Man of good faith and reason can differ on what an appropriate rate of societal wealth appropriation and redistribution is — but the recent volleys back and forth on the Romney tax rate have me scratching my head over the approach taken by many in the collectivist camp.
Normally I’d say one’s level of outrage over a “15 percent” tax rate on earned interest is inversely proportional to one’s knowledge of finance and/or taxation. Same thinking applies toward the notion that wages and income on savings demand equal treatment by the IRS (risk anyone?). A basic level of sophistication brings an understanding that the effective cap gains rate is much higher than the nominal rate — and is far from “15 percent.”
Greg Mankiw addresses this well here, and Krugman is forced to admit defeat but he feels obliged to snarl during the process while rambling in an unrelated vein about employee wages. The comments are revelatory. Normally he is universally cheered on by his readers, but even they are left scratching their heads.
Mankiw left out one pedestrian yet IMHO noteworthy point. That is that one is taxed on nominal gains, not on real gains. When one factors in inflation and looks at returns on T-Bills over the decade of 2000 to 2010 the effective rate of taxation is more like 25%.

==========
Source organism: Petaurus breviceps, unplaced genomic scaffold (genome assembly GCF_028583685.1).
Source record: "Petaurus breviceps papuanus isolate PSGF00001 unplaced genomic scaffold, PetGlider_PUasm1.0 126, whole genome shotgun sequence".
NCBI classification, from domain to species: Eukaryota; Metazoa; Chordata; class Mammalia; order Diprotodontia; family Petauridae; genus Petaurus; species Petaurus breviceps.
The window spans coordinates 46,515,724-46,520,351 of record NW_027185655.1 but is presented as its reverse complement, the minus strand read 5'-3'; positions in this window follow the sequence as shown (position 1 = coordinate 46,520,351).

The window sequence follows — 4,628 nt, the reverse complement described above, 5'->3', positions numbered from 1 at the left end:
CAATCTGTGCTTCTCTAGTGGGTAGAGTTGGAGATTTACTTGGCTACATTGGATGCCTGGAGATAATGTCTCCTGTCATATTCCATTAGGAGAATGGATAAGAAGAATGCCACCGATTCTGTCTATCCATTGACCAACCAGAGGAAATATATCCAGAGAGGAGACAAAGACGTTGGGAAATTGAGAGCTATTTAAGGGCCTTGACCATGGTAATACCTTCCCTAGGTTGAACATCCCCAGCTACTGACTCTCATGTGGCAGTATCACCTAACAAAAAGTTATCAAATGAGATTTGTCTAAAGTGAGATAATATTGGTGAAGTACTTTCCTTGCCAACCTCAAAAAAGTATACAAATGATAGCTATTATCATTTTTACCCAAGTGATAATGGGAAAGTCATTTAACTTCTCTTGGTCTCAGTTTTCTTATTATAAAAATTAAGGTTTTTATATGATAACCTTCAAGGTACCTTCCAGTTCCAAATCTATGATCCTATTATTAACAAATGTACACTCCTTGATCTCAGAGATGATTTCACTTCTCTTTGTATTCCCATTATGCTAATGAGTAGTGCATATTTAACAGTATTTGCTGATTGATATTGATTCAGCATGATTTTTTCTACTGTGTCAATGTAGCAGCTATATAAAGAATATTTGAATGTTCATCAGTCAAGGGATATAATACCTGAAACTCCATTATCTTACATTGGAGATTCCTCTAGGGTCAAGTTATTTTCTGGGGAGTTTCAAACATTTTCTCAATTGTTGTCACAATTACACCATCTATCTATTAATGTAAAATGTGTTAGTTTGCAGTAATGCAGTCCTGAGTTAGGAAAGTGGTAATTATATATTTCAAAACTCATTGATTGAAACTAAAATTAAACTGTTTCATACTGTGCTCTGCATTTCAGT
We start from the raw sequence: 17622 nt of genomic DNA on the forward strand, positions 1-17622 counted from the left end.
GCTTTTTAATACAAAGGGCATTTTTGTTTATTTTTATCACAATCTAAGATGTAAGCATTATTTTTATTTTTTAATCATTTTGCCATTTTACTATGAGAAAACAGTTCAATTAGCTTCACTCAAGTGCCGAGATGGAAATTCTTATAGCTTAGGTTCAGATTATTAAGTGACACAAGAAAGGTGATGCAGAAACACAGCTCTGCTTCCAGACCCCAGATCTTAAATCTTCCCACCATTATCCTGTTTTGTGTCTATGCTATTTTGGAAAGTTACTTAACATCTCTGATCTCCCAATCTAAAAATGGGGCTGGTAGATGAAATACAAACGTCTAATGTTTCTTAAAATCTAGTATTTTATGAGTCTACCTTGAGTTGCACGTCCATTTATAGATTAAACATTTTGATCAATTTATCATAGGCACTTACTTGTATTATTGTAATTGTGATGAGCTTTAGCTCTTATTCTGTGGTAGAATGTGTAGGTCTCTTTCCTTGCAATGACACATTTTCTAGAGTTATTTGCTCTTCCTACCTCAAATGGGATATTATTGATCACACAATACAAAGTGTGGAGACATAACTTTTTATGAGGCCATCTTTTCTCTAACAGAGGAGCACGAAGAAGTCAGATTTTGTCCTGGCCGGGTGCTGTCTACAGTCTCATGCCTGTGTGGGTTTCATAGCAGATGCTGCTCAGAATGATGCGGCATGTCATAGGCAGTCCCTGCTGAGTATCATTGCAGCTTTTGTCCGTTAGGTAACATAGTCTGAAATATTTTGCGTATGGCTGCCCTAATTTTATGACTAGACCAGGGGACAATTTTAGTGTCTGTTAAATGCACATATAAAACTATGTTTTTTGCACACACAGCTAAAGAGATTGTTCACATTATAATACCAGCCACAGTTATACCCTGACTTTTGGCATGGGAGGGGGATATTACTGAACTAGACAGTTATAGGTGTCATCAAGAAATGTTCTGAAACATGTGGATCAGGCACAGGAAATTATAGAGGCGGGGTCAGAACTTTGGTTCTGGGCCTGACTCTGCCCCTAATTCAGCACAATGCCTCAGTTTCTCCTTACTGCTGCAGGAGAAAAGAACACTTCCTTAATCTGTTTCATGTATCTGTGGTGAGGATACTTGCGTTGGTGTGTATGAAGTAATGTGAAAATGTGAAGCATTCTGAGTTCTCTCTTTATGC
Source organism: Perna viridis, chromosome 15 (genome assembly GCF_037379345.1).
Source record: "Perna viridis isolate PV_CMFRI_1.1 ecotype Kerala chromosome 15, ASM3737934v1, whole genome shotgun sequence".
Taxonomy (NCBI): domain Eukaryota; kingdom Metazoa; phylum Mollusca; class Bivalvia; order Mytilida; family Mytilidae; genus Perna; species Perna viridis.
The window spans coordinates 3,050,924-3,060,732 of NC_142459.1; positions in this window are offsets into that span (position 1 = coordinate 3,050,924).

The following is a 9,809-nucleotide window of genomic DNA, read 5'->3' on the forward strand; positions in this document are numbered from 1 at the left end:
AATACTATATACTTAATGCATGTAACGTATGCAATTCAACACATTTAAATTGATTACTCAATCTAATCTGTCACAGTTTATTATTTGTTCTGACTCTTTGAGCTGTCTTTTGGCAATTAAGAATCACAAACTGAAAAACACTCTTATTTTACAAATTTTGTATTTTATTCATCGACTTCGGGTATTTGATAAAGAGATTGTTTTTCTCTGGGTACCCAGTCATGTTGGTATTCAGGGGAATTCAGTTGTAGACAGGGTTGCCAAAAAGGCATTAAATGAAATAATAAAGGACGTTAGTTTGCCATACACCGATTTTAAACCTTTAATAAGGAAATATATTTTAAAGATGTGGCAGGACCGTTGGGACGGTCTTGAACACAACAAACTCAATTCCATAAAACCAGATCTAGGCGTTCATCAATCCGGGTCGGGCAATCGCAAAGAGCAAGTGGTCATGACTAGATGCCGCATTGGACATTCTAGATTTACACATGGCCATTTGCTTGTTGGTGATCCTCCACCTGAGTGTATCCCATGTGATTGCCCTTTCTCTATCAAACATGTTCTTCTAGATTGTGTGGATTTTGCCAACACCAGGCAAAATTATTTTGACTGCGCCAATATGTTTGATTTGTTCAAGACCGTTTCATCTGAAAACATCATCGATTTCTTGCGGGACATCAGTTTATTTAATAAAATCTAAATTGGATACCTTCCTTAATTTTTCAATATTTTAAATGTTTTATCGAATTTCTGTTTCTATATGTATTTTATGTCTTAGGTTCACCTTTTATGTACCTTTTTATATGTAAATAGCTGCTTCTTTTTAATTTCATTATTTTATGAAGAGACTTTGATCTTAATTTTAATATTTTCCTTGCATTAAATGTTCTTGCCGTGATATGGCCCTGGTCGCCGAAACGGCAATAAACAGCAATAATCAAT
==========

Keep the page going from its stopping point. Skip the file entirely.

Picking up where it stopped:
What strikes me is that Krugman and his team shout about the injustice of “15 percent!” from the treetops even when they know that number needs serious adjustment in order to be compared to wage rates. Between corporate taxation and inflation we can be talking about an effective rate that’s at least twice that number. Why don’t they just be honest and say “35% is not enough!”??. Isn’t there a persuasive case to be made via honest analysis? Maybe not.
I have to say this obsession with the number 15 reinforces in my mind, the thinking of Don Boudreaux:
“Krugman spends the bulk of his time today, when writing for the general public, assuring the general public that its economically untutored instincts are correct.”